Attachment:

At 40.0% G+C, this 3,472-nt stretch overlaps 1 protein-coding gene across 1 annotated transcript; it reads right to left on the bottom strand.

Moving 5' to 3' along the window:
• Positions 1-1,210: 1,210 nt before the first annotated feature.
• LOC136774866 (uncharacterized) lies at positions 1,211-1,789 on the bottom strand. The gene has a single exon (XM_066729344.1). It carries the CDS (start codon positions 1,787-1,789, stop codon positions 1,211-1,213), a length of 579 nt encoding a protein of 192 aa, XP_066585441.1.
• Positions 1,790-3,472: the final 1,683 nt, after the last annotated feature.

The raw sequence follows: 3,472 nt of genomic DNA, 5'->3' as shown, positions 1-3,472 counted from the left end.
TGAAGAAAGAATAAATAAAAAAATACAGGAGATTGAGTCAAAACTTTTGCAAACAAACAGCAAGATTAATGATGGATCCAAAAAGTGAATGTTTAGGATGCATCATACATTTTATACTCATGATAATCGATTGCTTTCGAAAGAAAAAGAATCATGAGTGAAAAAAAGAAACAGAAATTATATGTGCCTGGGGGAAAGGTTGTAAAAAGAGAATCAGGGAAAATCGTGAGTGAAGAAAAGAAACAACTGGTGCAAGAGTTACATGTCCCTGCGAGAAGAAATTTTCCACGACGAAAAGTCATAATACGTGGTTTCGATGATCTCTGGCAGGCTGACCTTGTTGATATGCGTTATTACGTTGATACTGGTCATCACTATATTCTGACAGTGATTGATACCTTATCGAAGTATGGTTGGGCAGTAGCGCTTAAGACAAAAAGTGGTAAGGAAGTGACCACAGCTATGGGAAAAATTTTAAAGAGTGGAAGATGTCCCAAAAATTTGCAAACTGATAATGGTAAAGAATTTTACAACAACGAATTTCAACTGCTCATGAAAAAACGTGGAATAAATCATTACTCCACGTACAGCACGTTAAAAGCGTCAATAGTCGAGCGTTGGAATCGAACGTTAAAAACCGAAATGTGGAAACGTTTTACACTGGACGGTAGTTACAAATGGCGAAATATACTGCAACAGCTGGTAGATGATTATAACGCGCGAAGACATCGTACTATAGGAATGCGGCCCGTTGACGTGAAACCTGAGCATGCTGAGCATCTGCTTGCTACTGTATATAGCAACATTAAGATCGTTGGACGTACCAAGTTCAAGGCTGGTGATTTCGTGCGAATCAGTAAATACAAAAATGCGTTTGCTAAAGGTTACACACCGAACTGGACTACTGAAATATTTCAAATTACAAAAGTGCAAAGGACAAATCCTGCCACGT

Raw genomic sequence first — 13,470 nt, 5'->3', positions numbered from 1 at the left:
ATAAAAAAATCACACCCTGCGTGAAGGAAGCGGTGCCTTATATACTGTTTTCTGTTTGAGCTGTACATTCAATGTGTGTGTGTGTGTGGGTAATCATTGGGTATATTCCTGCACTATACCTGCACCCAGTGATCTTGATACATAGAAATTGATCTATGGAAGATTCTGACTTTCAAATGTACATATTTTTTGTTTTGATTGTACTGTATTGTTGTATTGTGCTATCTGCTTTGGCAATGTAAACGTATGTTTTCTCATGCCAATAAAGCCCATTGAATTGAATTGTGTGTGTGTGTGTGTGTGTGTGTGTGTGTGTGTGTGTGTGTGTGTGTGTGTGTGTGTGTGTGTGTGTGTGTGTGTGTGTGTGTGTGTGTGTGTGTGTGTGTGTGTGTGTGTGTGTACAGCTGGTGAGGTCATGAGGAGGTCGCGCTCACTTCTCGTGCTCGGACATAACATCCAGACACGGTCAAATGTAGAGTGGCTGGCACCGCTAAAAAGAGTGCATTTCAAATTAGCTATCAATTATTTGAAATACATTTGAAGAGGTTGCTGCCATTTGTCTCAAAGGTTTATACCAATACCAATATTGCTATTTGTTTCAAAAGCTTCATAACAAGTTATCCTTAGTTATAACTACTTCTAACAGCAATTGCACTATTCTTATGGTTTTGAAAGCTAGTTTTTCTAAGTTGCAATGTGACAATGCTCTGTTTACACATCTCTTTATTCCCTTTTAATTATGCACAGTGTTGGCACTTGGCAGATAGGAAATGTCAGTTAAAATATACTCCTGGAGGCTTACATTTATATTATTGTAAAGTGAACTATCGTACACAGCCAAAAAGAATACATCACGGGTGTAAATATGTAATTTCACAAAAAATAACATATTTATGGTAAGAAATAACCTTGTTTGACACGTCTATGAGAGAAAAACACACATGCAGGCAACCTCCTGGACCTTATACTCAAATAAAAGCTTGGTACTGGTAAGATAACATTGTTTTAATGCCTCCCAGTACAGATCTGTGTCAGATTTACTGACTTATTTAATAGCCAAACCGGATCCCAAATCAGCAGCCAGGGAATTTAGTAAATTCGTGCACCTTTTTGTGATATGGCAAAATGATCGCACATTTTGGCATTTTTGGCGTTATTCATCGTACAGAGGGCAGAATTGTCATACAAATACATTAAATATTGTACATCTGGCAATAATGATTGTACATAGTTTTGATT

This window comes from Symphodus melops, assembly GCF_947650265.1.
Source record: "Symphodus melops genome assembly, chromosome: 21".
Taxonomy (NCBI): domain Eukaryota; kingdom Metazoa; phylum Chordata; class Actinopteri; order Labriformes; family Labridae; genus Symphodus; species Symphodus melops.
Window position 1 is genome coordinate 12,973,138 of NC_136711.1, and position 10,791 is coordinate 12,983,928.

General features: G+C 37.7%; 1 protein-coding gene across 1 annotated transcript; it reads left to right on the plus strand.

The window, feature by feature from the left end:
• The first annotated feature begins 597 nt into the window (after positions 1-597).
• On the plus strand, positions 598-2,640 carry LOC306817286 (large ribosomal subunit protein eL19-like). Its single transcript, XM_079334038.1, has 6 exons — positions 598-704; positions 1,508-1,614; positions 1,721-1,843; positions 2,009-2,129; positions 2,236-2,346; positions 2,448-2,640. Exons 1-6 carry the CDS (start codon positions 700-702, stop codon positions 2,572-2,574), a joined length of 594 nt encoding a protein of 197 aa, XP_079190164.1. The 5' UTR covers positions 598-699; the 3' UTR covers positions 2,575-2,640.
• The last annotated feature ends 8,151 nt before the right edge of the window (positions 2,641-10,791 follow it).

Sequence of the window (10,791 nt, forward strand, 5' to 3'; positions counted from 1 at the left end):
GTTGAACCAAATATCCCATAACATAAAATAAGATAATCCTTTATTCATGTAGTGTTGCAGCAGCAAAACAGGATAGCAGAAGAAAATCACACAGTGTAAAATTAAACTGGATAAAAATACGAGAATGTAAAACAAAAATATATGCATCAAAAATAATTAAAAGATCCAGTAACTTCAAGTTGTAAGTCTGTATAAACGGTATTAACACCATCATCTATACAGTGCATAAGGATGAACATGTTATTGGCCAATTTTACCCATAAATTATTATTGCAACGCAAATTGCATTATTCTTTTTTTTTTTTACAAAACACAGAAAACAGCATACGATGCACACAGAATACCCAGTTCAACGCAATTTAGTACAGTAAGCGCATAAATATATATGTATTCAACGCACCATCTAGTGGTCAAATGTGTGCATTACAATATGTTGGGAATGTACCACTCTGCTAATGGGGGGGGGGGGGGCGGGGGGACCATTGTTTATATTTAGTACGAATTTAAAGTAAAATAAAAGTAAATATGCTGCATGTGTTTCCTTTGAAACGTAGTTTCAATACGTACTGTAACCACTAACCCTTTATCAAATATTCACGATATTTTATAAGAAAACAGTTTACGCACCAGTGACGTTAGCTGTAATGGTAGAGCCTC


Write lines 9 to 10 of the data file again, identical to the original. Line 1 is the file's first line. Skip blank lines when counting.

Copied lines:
ATAAAAAAATCACACCCTGCGTGAAGGAAGCGGTGCCTTATATACTGTTTTCTGTTTGAGCTGTACATTCAATGTGTGTGTGTGTGTGGGTAATCATTGGGTATATTCCTGCACTATACCTGCACCCAGTGATCTTGATACATAGAAATTGATCTATGGAAGATTCTGACTTTCAAATGTACATATTTTTTGTTTTGATTGTACTGTATTGTTGTATTGTGCTATCTGCTTTGGCAATGTAAACGTATGTTTTCTCATGCCAATAAAGCCCATTGAATTGAATTGTGTGTGTGTGTGTGTGTGTGTGTGTGTGTGTGTGTGTGTGTGTGTGTGTGTGTGTGTGTGTGTGTGTGTGTGTGTGTGTGTGTGTGTGTGTGTGTGTGTGTGTGTGTGTGTGTGTACAGCTGGTGAGGTCATGAGGAGGTCGCGCTCACTTCTCGTGCTCGGACATAACATCCAGACACGGTCAAATGTAGAGTGGCTGGCACCGCTAAAAAGAGTGCATTTCAAATTAGCTATCAATTATTTGAAATACATTTGAAGAGGTTGCTGCCATTTGTCTCAAAGGTTTATACCAATACCAATATTGCTATTTGTTTCAAAAGCTTCATAACAAGTTATCCTTAGTTATAACTACTTCTAACAGCAATTGCACTATTCTTATGGTTTTGAAAGCTAGTTTTTCTAAGTTGCAATGTGACAATGCTCTGTTTACACATCTCTTTATTCCCTTTTAATTATGCACAGTGTTGGCACTTGGCAGATAGGAAATGTCAGTTAAAATATACTCCTGGAGGCTTACATTTATATTATTGTAAAGTGAACTATCGTACACAGCCAAAAAGAATACATCACGGGTGTAAATATGTAATTTCACAAAAAATAACATATTTATGGTAAGAAATAACCTTGTTTGACACGTCTATGAGAGAAAAACACACATGCAGGCAACCTCCTGGACCTTATACTCAAATAAAAGCTTGGTACTGGTAAGATAACATTGTTTTAATGCCTCCCAGTACAGATCTGTGTCAGATTTACTGACTTATTTAATAGCCAAACCGGATCCCAAATCAGCAGCCAGGGAATTTAGTAAATTCGTGCACCTTTTTGTGATATGGCAAAATGATCGCACATTTTGGCATTTTTGGCGTTATTCATCGTACAGAGGGCAGAATTGTCATACAAATACATTAAATATTGTACATCTGGCAATAATGATTGTACATAGTTTTGATT

This window comes from Symphodus melops, assembly GCF_947650265.1.